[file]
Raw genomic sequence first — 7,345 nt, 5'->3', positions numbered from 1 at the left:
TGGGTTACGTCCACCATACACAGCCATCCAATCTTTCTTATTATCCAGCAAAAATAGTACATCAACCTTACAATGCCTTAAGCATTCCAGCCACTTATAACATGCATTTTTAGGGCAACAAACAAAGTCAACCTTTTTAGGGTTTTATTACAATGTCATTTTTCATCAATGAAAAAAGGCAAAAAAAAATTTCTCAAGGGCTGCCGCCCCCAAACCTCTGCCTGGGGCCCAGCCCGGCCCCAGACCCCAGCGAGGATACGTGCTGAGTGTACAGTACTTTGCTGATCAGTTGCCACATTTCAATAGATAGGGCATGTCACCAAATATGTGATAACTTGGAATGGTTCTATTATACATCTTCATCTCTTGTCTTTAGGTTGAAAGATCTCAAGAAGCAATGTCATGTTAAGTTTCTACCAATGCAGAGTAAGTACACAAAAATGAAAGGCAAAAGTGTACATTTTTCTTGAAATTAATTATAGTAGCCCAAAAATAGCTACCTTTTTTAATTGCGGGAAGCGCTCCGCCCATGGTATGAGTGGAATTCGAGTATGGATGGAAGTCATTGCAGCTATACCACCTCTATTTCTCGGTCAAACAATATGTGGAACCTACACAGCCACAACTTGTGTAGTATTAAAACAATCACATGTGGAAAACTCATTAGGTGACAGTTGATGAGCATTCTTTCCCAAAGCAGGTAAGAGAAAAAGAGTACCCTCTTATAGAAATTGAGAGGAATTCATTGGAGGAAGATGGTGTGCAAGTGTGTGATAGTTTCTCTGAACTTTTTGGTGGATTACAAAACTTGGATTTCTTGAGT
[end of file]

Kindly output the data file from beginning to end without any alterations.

Raw genomic sequence first — 7,345 nt, 5'->3', positions numbered from 1 at the left:
TGGGTTACGTCCACCATACACAGCCATCCAATCTTTCTTATTATCCAGCAAAAATAGTACATCAACCTTACAATGCCTTAAGCATTCCAGCCACTTATAACATGCATTTTTAGGGCAACAAACAAAGTCAACCTTTTTAGGGTTTTATTACAATGTCATTTTTCATCAATGAAAAAAGGCAAAAAAAAATTTCTCAAGGGCTGCCGCCCCCAAACCTCTGCCTGGGGCCCAGCCCGGCCCCAGACCCCAGCGAGGATACGTGCTGAGTGTACAGTACTTTGCTGATCAGTTGCCACATTTCAATAGATAGGGCATGTCACCAAATATGTGATAACTTGGAATGGTTCTATTATACATCTTCATCTCTTGTCTTTAGGTTGAAAGATCTCAAGAAGCAATGTCATGTTAAGTTTCTACCAATGCAGAGTAAGTACACAAAAATGAAAGGCAAAAGTGTACATTTTTCTTGAAATTAATTATAGTAGCCCAAAAATAGCTACCTTTTTTAATTGCGGGAAGCGCTCCGCCCATGGTATGAGTGGAATTCGAGTATGGATGGAAGTCATTGCAGCTATACCACCTCTATTTCTCGGTCAAACAATATGTGGAACCTACACAGCCACAACTTGTGTAGTATTAAAACAATCACATGTGGAAAACTCATTAGGTGACAGTTGATGAGCATTCTTTCCCAAAGCAGGTAAGAGAAAAAGAGTACCCTCTTATAGAAATTGAGAGGAATTCATTGGAGGAAGATGGTGTGCAAGTGTGTGATAGTTTCTCTGAACTTTTTGGTGGATTACAAAACTTGGATTTCTTGAGT